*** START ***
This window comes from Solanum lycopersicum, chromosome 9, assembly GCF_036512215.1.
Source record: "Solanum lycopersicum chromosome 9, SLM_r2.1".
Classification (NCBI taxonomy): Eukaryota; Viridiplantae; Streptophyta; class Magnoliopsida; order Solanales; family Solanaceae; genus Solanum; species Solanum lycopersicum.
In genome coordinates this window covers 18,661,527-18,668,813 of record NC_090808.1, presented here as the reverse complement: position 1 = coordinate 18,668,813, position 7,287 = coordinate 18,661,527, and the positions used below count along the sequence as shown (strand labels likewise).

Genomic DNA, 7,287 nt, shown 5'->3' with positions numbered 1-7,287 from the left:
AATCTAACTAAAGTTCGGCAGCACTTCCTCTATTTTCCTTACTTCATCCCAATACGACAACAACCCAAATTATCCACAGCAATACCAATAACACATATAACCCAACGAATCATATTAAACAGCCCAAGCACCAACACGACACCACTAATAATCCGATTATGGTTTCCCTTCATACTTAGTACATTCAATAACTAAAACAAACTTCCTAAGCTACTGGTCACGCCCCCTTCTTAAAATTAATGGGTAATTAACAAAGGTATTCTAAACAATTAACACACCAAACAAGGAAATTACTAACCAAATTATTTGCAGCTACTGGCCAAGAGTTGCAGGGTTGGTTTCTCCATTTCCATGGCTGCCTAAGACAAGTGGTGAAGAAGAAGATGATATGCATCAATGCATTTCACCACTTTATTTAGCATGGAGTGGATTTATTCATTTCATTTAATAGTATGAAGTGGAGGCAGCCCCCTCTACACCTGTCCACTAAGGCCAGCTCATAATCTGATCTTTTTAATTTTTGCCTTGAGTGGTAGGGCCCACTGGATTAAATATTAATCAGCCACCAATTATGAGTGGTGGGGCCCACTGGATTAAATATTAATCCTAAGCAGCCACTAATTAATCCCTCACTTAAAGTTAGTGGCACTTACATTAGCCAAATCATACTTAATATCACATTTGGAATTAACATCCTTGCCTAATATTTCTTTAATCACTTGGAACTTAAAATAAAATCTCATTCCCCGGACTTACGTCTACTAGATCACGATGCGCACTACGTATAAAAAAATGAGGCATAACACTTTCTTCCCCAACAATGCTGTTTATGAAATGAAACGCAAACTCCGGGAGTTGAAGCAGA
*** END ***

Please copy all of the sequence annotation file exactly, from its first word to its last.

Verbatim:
This window comes from Solanum lycopersicum, chromosome 9, assembly GCF_036512215.1.
Source record: "Solanum lycopersicum chromosome 9, SLM_r2.1".
Classification (NCBI taxonomy): Eukaryota; Viridiplantae; Streptophyta; class Magnoliopsida; order Solanales; family Solanaceae; genus Solanum; species Solanum lycopersicum.
In genome coordinates this window covers 18,661,527-18,668,813 of record NC_090808.1, presented here as the reverse complement: position 1 = coordinate 18,668,813, position 7,287 = coordinate 18,661,527, and the positions used below count along the sequence as shown (strand labels likewise).

Genomic DNA, 7,287 nt, shown 5'->3' with positions numbered 1-7,287 from the left:
AATCTAACTAAAGTTCGGCAGCACTTCCTCTATTTTCCTTACTTCATCCCAATACGACAACAACCCAAATTATCCACAGCAATACCAATAACACATATAACCCAACGAATCATATTAAACAGCCCAAGCACCAACACGACACCACTAATAATCCGATTATGGTTTCCCTTCATACTTAGTACATTCAATAACTAAAACAAACTTCCTAAGCTACTGGTCACGCCCCCTTCTTAAAATTAATGGGTAATTAACAAAGGTATTCTAAACAATTAACACACCAAACAAGGAAATTACTAACCAAATTATTTGCAGCTACTGGCCAAGAGTTGCAGGGTTGGTTTCTCCATTTCCATGGCTGCCTAAGACAAGTGGTGAAGAAGAAGATGATATGCATCAATGCATTTCACCACTTTATTTAGCATGGAGTGGATTTATTCATTTCATTTAATAGTATGAAGTGGAGGCAGCCCCCTCTACACCTGTCCACTAAGGCCAGCTCATAATCTGATCTTTTTAATTTTTGCCTTGAGTGGTAGGGCCCACTGGATTAAATATTAATCAGCCACCAATTATGAGTGGTGGGGCCCACTGGATTAAATATTAATCCTAAGCAGCCACTAATTAATCCCTCACTTAAAGTTAGTGGCACTTACATTAGCCAAATCATACTTAATATCACATTTGGAATTAACATCCTTGCCTAATATTTCTTTAATCACTTGGAACTTAAAATAAAATCTCATTCCCCGGACTTACGTCTACTAGATCACGATGCGCACTACGTATAAAAAAATGAGGCATAACACTTTCTTCCCCAACAATGCTGTTTATGAAATGAAACGCAAACTCCGGGAGTTGAAGCAGA